Analysis: What does the shifting political picture mean for Harrogate's future?

Both sides of Harrogate’s political divide may have had something to cheer about in last week’s local elections but voters remain completely in the dark about how life will look after the new North Yorkshire ‘super authority’ takes control next year.

By Graham Chalmers
Friday, 13th May 2022, 5:35 pm

Anyone who assumed that the ruling Conservatives would continue their long dominance of politics in Harrogate and beyond was met with a rude awakening.

Blame the cost of living crisis. Blame the ‘Boris effect’.

Sign up to our daily Harrogate Advertiser Today newsletter

Will Harrogate get a new Harrogate Town Council in the future?

Big Tory names in the town such as Graham Swift and Phil Ireland bit the dust as the Lib Dems grabbed ten of the 21 seats which will represent Harrogate on the new unitary authority running North Yorkshire from April 23 next year compared to nine seats for the once dominant Tories.

The latter will feel satisfied that, at the county level, they will provide the new leader and executive after securing 47 of the total 90 seats.

But simple arithmetic does not answer a series of questions which will determine how politics will actually work after next year’s new dawn for local government.

Will the abolition in 2023 of all district councils in North Yorkshire - including Harrogate’s - lead to unity at the top or will each area’s Tory county councillors be battling for his or her’s patch?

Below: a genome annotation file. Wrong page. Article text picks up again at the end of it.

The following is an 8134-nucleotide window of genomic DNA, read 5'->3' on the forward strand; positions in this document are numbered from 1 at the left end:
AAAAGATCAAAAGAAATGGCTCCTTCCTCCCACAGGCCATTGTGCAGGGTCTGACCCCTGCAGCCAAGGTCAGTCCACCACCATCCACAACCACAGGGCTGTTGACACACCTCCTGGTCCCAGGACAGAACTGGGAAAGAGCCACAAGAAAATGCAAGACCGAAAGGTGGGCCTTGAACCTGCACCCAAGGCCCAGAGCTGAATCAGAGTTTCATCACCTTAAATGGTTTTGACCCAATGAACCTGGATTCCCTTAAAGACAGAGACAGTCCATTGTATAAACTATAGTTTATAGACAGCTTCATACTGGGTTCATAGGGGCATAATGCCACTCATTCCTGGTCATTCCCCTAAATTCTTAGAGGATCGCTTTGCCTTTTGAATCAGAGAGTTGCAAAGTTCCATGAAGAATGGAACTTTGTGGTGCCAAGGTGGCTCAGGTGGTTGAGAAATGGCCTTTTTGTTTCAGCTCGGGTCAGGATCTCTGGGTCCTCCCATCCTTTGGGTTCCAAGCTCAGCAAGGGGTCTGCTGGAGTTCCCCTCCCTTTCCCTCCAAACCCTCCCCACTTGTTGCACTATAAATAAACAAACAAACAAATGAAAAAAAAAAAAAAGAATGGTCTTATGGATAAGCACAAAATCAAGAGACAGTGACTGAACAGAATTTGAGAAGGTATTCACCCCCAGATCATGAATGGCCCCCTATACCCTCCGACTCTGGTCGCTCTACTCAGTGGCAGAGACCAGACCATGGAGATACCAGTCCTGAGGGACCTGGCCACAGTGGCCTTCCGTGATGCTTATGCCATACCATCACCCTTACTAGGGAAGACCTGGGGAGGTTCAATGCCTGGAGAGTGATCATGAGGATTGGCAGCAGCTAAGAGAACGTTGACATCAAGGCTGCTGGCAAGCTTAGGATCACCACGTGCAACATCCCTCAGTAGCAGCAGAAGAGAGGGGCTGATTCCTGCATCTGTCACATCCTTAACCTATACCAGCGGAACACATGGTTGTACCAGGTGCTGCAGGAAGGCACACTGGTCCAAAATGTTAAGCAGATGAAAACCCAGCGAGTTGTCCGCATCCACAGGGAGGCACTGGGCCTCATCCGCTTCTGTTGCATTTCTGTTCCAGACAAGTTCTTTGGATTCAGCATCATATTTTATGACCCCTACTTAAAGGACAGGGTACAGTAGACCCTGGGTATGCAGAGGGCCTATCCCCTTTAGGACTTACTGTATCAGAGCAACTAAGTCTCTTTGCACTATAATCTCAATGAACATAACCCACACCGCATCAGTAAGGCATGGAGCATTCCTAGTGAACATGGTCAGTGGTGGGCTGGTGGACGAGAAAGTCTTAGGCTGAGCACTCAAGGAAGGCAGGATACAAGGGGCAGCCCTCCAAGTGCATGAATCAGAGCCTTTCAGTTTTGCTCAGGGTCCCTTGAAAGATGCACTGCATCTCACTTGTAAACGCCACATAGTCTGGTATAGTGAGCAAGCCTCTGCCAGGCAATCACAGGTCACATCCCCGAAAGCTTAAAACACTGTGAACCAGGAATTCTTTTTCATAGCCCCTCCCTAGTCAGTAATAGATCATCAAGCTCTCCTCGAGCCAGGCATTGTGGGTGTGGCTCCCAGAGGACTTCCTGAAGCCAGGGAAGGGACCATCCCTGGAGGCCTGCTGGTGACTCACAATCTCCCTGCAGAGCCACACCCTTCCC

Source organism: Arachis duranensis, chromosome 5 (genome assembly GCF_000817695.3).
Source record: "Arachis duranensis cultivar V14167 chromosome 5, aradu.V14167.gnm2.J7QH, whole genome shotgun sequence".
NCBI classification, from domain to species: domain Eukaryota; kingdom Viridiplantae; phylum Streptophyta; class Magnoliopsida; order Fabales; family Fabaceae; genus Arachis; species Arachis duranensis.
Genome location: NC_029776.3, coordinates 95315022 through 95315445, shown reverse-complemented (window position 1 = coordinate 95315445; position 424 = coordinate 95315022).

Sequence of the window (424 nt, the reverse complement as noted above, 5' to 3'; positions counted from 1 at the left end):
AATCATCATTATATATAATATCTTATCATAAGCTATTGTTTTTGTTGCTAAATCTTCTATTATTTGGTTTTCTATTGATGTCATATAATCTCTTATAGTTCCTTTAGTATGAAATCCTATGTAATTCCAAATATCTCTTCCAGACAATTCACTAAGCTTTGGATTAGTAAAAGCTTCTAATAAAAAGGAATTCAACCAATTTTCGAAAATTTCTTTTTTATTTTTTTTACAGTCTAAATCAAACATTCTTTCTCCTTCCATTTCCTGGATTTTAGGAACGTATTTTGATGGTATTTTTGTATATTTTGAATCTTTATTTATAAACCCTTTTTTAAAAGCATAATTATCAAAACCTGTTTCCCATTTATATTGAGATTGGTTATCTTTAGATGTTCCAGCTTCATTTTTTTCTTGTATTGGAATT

Will the 13 independents, 12 Lib Dem, 12 Labour and five Green councillors form a united opposition to the new rulers in Northallerton or will they splinter into local factions in an effort to represent their area’s voters?

Will the new system lead to a rigid ‘us versus them’ county-wide political battle or a messy mish-mash of clashing interests and temporary alliances of convenience?

Two things are, at least, certain when it comes to Harrogate’s future.

It is the Lib Dems who will now be driving the agenda regarding Harrogate’s interests.

And it looks likely that Harrogate will get a new town council in 2024.

Not that either of those certainties makes the crystal ball of the future any more clear.

The stance Harrogate’s resurgent Lib Dems take will depend partly on how the new unitary authority behaves and what the role of a new town council turns out to be.

Once again, that in itself is another unknown.

Will a Harrogate Town Council be a talking shop or will it control the town’s ‘crown jewels’ such as the Royal Hall which makes a £350,000 loss?

If it does, who will pay for it and where does that leave the new North Yorkshire county council which has been tasked with running the whole show, not just part of it?

Is there any point to setting up a Harrogate Town Council which doesn’t have those sort of powers?

It’s no wonder voters seem to be showing little more interest in the new system

than the old.

Of the almost 480,000 people eligible to vote last week, only 38% chose to do so...

Facts & figures: How the political landscape has changed in Harrogate

In 2017, the Conservatives took 55 of the 72 seats on the old North Yorkshire County Council.

Last week’s inaugural election for the new expanded authority for North Yorkshire saw the Conservatives win only 47 of the 90 seats, enough for a narrow majority.

Previously, the Conservatives held 73% of seats which represent the Harrogate district on North Yorkshire County Council and Harrogate Borough Council, while the Lib Dems had 17%.

Now the Tories have 43% of district seats, while the Lib Dems have 48%.